MN's choice of Nitin Sawhney to produce the music was a masterstroke, much as Mychael Danna for Monsoon Wedding. The composed score and the music MN wanted imported, like the specially commissioned rap song for the head shaving, as well as some of the State of Bengal track that I've embedded here, are so finely integrated into the action that one barely notices the music as a separate event. Allyson Johnson's editing is precise and sensitive, and the soundtrack overlaps frequently through transitions to sweep the narrative along, yet it's so grounded that the effect is not vertiginous at all. The documentary element remains powerful throughout, and MN has captured the Kolkata hand-pulled rickshaw wallah only a moment before Buddhadeb managed to pull them from the streets by means of the Calcutta Hackney-Carriage Amendment 0f 2006.
Meanwhile, a New York birthday party features a cake of the moment from The Cupcake Cafe.
As for everything else, cicatrix wrote an especially touching review on Sepia Mutiny.

The first surprise guest in the audience was Kalpen Modi, looking suitably rumpled and goofy, and standing at the rear with his "agent," MN's son, Zohran. MN invited KP up to the stage to share some private jokes about foot massages and yoga, and to join in the Q&A. The second surprise guest was Tilotama Shome, who played Alice in Monsoon Wedding. She said her understanding of Bengali men was that they are not given to emotional display, so how could Ashoke Ganguli be so demonstrative with Ashima ? MN explained that people want to see a love story and there isn't much time to tell it on film, things have to be conveyed with a look or a gesture. The last question was one I had in mind-- why did Kal Penn speak Bengali for the first time after shaving his head? The woman was American-- how could she tell? But Mira Nair explained that Gogol would have used Bengali in that situation, although he was unaccustomed to it, and I had to admit that pretty much covered it.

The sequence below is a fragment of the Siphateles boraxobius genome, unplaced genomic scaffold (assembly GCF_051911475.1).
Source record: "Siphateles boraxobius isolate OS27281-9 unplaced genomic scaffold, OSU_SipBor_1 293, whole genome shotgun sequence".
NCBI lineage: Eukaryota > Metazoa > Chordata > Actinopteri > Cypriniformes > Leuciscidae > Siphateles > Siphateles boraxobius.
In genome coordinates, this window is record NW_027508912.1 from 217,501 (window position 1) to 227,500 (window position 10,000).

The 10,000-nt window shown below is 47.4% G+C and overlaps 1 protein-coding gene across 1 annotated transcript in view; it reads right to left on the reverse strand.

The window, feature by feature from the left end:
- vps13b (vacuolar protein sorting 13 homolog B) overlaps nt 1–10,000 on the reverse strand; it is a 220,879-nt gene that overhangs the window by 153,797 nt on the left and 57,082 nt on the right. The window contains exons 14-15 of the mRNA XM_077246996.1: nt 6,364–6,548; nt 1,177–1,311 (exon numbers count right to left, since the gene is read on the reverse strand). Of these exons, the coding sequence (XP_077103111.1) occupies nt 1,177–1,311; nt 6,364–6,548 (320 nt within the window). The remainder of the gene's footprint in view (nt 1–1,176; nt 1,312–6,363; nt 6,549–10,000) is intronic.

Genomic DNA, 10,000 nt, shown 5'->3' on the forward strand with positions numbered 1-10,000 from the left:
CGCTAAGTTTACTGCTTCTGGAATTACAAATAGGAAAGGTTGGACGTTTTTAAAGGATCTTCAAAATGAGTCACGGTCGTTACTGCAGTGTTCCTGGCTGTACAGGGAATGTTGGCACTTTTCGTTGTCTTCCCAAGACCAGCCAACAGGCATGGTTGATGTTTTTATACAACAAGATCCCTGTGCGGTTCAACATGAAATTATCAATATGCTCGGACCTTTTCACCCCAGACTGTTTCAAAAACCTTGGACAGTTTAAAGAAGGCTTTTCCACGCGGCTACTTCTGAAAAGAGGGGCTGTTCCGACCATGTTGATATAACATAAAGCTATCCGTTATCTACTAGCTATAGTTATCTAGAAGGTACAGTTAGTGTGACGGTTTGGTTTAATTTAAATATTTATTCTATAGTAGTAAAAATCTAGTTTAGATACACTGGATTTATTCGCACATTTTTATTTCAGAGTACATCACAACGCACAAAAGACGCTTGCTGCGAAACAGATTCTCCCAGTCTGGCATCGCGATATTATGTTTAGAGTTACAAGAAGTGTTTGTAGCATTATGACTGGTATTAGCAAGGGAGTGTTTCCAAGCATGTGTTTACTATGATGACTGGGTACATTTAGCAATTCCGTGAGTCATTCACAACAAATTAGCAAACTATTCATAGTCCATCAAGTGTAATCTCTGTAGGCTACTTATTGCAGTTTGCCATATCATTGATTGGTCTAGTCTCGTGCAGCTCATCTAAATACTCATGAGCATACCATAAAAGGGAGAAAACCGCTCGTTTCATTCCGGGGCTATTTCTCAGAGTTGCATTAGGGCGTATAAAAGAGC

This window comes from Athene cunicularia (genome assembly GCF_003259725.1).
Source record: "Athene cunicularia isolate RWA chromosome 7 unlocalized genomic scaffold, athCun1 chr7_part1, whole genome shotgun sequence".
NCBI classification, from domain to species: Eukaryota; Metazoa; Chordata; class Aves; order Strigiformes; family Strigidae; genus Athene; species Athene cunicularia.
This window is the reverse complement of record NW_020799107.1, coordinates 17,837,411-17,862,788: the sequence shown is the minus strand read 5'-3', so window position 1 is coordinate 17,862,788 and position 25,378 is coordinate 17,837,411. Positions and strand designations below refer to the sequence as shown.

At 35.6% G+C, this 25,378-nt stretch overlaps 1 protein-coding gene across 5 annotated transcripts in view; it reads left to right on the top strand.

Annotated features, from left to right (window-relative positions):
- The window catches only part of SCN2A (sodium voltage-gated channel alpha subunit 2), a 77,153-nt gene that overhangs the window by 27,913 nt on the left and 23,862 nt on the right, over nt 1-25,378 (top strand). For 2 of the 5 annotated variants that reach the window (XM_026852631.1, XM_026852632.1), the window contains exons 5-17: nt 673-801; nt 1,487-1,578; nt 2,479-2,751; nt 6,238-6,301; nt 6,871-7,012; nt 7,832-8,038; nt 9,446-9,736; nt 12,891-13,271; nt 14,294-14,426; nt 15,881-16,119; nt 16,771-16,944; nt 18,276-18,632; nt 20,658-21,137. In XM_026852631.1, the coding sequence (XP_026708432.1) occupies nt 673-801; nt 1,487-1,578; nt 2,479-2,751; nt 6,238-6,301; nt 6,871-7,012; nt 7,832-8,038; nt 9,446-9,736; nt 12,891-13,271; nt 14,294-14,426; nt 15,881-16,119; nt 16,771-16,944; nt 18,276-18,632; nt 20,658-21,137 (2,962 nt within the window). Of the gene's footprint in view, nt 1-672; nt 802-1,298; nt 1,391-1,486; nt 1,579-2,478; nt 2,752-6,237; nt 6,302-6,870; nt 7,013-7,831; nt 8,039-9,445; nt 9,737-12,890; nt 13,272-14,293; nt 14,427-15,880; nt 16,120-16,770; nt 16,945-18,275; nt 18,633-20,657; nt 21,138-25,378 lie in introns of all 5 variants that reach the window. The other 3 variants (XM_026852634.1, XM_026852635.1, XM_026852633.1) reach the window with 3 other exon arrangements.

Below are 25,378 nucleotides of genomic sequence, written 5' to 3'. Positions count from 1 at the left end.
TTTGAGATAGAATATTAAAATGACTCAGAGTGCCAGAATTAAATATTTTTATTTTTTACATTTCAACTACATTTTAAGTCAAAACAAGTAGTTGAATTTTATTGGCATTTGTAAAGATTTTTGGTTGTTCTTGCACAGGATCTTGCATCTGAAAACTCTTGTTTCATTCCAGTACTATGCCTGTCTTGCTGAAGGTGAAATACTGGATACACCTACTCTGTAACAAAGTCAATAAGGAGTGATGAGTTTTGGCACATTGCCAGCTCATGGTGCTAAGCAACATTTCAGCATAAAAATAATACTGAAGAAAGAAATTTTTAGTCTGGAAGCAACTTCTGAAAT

*About nama sake, I'm ashamed to say the play of Roman and Bangla script in the movie titles made my head spin, but I'm happy that the Bangla ay/ae has its foot curled up into a lower case a in the film's logo, which pretty much takes care of the pronunciation problem so long as you can read Bangla.

Tuesday, March 06, 2007

Bear and Counterpoint Sing at Irvine 1/13

Counterpoint's parody of "For the Longest Time" for Big Game Week at Berkeley, Fall 2006